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The
**cksum**
utility writes to the standard output three whitespace separated
fields for each input file.
These fields are a checksum
* CRC*,
the total number of octets in the file and the file name.
If no file name is specified, the standard input is used and no file name
is written.

The
**sum**
utility is identical to the
**cksum**
utility, except that it defaults to using historic algorithm 1, as
described below.
It is provided for compatibility only.

The options are as follows:

| |

Use historic algorithms instead of the (superior) default one.
Algorithm 1 is the algorithm used by historic
Algorithm 2 is the algorithm used by historic
s = sum of all bytes; r = s % 2^16 + (s % 2^32) / 2^16; cksum = (r % 2^16) + r / 2^16;
Algorithm 3 is what is commonly called the
‘ Both algorithm 1 and 2 write to the standard output the same fields as the default algorithm except that the size of the file in bytes is replaced with the size of the file in blocks. For historic reasons, the block size is 1024 for algorithm 1 and 512 for algorithm 2. Partial blocks are rounded up. | |

The default
* CRC*
used is based on the polynomial used for
* CRC*
error checking
in the networking standard
ISO/IEC .
The
* CRC*
checksum encoding is defined by the generating polynomial:

G(x) = x^32 + x^26 + x^23 + x^22 + x^16 + x^12 + x^11 + x^10 + x^8 + x^7 + x^5 + x^4 + x^2 + x + 1

Mathematically, the
* CRC*
value corresponding to a given file is defined by
the following procedure:
The
*n*
bits to be evaluated are considered to be the coefficients of a mod 2
polynomial M(x) of degree
*n*-1.
These
*n*
bits are the bits from the file, with the most significant bit being the most
significant bit of the first octet of the file and the last bit being the least
significant bit of the last octet, padded with zero bits (if necessary) to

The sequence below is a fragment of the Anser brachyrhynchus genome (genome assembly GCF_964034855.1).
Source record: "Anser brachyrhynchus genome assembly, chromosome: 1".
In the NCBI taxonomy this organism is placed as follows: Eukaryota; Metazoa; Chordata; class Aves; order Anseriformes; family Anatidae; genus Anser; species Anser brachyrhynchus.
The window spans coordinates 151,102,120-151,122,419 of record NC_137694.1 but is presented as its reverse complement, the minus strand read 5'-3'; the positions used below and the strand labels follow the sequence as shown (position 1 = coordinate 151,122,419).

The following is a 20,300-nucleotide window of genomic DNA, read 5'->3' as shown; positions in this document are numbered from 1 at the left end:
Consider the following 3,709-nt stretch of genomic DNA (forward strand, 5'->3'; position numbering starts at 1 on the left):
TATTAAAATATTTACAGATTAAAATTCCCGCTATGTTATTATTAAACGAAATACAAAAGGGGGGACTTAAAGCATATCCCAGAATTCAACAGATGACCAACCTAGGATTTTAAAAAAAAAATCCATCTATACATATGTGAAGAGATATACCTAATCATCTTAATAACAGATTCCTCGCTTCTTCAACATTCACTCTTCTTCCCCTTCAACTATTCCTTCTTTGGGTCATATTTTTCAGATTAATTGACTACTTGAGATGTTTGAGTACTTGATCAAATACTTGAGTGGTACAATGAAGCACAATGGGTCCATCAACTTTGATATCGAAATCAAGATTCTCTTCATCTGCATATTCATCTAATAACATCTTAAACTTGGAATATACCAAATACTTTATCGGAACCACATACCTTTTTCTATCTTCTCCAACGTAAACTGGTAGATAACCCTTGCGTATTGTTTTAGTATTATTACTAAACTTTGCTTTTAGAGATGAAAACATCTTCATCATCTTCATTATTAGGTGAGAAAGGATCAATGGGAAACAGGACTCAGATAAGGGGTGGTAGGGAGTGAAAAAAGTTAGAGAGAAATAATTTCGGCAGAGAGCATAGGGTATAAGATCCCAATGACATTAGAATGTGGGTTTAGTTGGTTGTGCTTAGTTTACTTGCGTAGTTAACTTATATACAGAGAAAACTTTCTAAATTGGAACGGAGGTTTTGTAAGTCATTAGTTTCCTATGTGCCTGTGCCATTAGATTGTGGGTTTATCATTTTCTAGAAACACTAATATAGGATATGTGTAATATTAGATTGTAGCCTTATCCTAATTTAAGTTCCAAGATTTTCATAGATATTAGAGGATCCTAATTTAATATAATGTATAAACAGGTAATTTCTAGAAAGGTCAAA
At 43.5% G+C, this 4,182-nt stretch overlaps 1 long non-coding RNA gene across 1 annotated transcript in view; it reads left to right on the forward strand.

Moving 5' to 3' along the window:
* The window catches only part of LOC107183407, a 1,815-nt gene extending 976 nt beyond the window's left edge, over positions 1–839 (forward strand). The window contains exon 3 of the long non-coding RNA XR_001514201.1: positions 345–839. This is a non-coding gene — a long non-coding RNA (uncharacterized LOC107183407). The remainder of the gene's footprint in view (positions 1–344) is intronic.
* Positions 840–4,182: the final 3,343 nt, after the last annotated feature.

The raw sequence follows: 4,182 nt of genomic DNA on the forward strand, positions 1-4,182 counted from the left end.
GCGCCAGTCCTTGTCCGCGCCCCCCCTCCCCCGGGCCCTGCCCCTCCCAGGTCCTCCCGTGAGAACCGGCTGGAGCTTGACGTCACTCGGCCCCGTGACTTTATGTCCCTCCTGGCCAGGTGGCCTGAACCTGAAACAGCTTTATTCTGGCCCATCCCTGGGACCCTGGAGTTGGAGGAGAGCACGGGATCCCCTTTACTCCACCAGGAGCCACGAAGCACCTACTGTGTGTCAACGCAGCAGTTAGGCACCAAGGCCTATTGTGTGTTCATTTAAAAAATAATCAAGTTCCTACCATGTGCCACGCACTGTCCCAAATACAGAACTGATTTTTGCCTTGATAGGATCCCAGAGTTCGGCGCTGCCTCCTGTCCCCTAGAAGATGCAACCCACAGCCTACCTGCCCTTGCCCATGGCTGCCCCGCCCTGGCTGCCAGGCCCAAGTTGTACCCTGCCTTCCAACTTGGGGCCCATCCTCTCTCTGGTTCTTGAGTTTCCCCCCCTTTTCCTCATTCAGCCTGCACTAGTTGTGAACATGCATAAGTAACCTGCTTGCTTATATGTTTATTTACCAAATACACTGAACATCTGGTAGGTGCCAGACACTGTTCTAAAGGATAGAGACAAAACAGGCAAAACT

achieve an integral number of octets, followed by one or more octets
representing the length of the file as a binary value, least significant octet
first.
The smallest number of octets capable of representing this integer are used.

M(x) is multiplied by x^32 (i.e., shifted left 32 bits) and divided by G(x) using mod 2 division, producing a remainder R(x) of degree <= 31.

The coefficients of R(x) are considered to be a 32-bit sequence.

The bit sequence is complemented and the result is the CRC.

The cksum and sum utilities exit 0 on success, and >0 if an error occurs.

md5(1)

The default calculation is identical to that given in pseudo-code
in the following
* ACM*
article.

Communications of the Tn ACM, Computation of Cyclic Redundancy Checks Via Table Lookup, August 1988.

,
The
**cksum**
utility is expected to conform to
IEEE Std 1003.2-92 ("POSIX.2").

The
**cksum**
utility appeared in
*BSD 4.4 .*

CKSUM (1) | April 28, 1995 |

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Please direct any comments about this manual page service to Ben Bullock.

“ | The most important thing in the programming language is the name. A language will not succeed without a good name. I have recently invented a very good name and now I am looking for a suitable language. | ” |

— Donald Knuth |